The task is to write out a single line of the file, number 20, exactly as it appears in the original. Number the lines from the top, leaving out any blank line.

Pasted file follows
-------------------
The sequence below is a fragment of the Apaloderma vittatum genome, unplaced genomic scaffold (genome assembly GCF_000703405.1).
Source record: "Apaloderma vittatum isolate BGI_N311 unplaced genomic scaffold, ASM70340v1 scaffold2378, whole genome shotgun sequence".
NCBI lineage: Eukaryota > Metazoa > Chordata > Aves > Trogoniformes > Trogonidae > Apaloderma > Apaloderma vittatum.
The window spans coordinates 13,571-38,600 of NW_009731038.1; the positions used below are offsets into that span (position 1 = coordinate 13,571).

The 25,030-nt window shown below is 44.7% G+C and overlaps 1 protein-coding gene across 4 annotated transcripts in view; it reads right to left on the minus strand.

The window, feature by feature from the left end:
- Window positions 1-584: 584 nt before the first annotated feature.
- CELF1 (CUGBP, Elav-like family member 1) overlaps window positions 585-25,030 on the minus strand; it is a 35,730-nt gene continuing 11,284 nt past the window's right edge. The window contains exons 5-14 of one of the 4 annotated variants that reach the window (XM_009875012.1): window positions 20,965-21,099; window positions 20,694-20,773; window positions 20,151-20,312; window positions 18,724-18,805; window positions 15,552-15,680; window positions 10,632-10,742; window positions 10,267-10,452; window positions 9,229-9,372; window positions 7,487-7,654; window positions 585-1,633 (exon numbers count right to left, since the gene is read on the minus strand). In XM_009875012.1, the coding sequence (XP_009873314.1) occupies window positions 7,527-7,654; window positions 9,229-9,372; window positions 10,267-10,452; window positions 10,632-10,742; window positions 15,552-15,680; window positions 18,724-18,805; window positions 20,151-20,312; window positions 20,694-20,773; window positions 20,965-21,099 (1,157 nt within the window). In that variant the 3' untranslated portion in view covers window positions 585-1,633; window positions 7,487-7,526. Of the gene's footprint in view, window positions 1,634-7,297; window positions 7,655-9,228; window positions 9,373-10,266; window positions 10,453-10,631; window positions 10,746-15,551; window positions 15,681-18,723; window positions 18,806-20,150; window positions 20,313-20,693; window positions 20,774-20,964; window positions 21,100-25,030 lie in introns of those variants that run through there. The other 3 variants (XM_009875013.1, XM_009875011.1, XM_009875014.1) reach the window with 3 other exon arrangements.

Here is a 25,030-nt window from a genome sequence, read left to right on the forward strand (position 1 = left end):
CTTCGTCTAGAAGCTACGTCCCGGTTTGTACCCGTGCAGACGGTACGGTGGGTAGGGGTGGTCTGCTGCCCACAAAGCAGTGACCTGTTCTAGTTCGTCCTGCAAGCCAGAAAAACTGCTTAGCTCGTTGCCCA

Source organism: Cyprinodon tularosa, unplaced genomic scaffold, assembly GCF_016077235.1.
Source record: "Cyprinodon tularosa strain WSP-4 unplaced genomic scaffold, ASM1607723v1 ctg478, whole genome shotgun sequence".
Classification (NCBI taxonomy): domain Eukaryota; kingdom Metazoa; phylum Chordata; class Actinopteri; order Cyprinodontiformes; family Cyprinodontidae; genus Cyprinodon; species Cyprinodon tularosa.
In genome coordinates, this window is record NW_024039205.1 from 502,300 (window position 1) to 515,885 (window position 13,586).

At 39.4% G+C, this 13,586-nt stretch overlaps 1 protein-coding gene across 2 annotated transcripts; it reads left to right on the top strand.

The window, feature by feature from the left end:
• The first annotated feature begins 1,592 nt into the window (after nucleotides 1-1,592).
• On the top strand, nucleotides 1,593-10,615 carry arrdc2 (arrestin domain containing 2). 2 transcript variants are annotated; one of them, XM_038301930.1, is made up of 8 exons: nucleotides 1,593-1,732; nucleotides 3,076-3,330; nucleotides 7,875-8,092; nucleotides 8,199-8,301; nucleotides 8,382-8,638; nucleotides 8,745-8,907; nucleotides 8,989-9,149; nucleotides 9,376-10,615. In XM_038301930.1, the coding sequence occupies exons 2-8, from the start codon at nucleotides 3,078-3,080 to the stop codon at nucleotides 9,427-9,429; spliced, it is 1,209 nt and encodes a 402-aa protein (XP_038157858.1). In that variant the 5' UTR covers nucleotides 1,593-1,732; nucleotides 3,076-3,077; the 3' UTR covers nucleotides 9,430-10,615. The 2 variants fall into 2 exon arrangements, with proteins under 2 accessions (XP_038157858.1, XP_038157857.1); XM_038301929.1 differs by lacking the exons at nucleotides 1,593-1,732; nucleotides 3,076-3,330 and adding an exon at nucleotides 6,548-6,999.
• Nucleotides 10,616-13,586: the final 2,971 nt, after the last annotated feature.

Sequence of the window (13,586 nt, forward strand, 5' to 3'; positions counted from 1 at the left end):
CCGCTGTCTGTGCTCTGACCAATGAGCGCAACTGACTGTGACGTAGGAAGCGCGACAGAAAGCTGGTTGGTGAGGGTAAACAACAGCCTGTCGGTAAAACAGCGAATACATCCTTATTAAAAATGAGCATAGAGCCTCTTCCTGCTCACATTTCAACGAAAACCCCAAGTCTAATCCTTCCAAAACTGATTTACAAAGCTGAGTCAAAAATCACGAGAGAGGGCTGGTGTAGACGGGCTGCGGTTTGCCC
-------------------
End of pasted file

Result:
Sequence of the window (13,586 nt, forward strand, 5' to 3'; positions counted from 1 at the left end):